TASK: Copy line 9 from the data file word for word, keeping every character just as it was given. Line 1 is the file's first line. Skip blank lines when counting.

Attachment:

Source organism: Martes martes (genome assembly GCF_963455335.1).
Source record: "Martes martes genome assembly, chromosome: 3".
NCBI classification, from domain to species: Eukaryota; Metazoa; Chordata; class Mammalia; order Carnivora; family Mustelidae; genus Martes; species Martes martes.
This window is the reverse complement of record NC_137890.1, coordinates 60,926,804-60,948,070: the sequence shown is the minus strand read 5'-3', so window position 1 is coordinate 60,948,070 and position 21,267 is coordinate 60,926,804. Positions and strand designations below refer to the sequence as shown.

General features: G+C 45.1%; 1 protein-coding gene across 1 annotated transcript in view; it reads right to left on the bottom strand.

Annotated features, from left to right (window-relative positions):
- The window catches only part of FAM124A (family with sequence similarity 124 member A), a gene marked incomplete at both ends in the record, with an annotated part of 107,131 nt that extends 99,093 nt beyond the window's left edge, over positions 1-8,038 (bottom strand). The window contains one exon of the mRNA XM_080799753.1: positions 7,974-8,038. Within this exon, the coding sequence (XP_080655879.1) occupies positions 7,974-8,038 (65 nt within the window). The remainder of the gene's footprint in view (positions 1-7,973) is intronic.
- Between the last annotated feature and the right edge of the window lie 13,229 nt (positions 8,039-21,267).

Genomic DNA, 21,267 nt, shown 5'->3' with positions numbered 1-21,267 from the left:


Genomic DNA, 21,267 nt, shown 5'->3' with positions numbered 1-21,267 from the left: